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My current environment is Visual Studio, though my project is cross platform I'd prefer to figure something out for a windows platform because setting it up on another operating system would require a day or two of work gathering external libraries and dependencies and setting up the project.

I've been using C++11 features for some time now and am usually pretty good about object ownership (I haven't encountered many situations where the ownership could become cyclic.)

Unfortunately I am currently trying to track down the origin (line number, shared_ptr creation id, or owning objects) of shared_ptr copies for a given object which I would expect should be released but which exists in a cycle somehow.

I am, somewhere, breaking the ownership contract (possibly in a lambda which captures a shared_ptr and extends its lifetime).

I've looked on stack overflow and online and the common refrain is "revisit your entire design" which is basically a non-answer (and the reason I am posting this in the first place). I acknowledge my design has a problem similar to a memory leak (which tools exist to detect), I acknowledge it is my fault this issue exists. I simply want to narrow down where to look in a reasonable way.

It seems if I could somehow access the shared_ptr constructor and destructor I could print debug information via some kind of internal guid which might help narrow down the exact problem (if I know shared_ptr with an id of 30 is created but the destructor is not hit I can, on a second run-through, place a breakpoint on the precise place where a shared_ptr with that id is created, this would be a language level debug tool). The other option, I suppose, would be if some kind of memory analyser could determine the origin line number of every alive instance of a particular shared_ptr.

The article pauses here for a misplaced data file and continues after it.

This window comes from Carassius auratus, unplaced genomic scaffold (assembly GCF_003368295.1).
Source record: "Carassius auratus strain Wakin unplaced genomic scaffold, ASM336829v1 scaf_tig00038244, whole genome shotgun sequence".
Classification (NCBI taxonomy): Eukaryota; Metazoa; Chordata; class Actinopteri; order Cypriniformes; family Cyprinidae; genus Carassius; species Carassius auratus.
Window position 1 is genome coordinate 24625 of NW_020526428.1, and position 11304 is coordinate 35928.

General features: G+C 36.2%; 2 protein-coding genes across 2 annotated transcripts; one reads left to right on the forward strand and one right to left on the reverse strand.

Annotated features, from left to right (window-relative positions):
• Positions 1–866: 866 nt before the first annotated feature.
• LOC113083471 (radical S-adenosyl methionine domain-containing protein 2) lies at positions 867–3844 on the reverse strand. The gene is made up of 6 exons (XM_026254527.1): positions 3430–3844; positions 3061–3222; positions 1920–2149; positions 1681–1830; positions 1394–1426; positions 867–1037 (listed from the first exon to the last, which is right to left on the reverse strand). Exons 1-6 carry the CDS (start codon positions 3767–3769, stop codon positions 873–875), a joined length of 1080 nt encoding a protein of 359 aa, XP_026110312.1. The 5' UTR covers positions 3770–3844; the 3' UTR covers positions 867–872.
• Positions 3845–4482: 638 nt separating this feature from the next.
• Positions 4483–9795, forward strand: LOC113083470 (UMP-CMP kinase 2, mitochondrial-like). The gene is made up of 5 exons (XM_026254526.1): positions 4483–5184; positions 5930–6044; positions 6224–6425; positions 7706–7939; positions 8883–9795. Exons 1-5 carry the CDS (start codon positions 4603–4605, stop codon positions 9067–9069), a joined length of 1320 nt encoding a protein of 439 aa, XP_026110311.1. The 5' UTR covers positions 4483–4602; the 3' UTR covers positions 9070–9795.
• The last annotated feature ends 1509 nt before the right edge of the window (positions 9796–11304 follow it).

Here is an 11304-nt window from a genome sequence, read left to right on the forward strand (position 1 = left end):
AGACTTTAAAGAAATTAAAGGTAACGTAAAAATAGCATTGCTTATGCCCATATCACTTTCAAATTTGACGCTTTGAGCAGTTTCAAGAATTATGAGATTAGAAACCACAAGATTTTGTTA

I also inherit from enable_shared_from_this if that matters.

Any advice for tracking down the issue?

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1 Answer 1

Well subclassing shared_ptr is a bad idea because shared_ptr does not have a virtual destructor. I assume that you know about RAII and all that jazz so the best way that I would recommend tracking it down would be to wrap your shared_ptr in a struct or a class. Something like:

template<typename T>
struct shared_ptr_wrapper{
shared_ptr<T> ptr;
int line;
shared_ptr_wrapper<T>(T& obj, const int selected_line)
     //Initialization as normal. Maybe even print out the address of the pointer